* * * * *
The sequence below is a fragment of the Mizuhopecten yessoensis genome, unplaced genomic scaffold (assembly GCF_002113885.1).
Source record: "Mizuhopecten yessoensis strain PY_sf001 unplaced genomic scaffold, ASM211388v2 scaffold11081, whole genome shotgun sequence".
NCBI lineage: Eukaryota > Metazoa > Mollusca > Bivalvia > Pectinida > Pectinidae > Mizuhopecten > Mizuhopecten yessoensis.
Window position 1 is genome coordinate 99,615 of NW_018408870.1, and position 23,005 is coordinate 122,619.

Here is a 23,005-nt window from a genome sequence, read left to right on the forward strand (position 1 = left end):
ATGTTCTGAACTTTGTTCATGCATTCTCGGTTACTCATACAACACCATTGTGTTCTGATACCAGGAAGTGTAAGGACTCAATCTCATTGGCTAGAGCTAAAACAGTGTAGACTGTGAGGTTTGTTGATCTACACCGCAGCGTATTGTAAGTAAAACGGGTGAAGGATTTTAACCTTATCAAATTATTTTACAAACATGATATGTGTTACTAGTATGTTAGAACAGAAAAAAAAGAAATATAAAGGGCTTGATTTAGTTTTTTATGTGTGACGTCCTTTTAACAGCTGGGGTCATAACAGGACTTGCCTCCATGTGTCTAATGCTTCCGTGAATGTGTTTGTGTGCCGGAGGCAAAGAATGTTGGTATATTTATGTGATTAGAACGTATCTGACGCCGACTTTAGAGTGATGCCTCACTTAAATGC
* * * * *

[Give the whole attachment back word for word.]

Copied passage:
The sequence below is a fragment of the Mizuhopecten yessoensis genome, unplaced genomic scaffold (assembly GCF_002113885.1).
Source record: "Mizuhopecten yessoensis strain PY_sf001 unplaced genomic scaffold, ASM211388v2 scaffold11081, whole genome shotgun sequence".
NCBI lineage: Eukaryota > Metazoa > Mollusca > Bivalvia > Pectinida > Pectinidae > Mizuhopecten > Mizuhopecten yessoensis.
Window position 1 is genome coordinate 99,615 of NW_018408870.1, and position 23,005 is coordinate 122,619.

Here is a 23,005-nt window from a genome sequence, read left to right on the forward strand (position 1 = left end):
ATGTTCTGAACTTTGTTCATGCATTCTCGGTTACTCATACAACACCATTGTGTTCTGATACCAGGAAGTGTAAGGACTCAATCTCATTGGCTAGAGCTAAAACAGTGTAGACTGTGAGGTTTGTTGATCTACACCGCAGCGTATTGTAAGTAAAACGGGTGAAGGATTTTAACCTTATCAAATTATTTTACAAACATGATATGTGTTACTAGTATGTTAGAACAGAAAAAAAAGAAATATAAAGGGCTTGATTTAGTTTTTTATGTGTGACGTCCTTTTAACAGCTGGGGTCATAACAGGACTTGCCTCCATGTGTCTAATGCTTCCGTGAATGTGTTTGTGTGCCGGAGGCAAAGAATGTTGGTATATTTATGTGATTAGAACGTATCTGACGCCGACTTTAGAGTGATGCCTCACTTAAATGC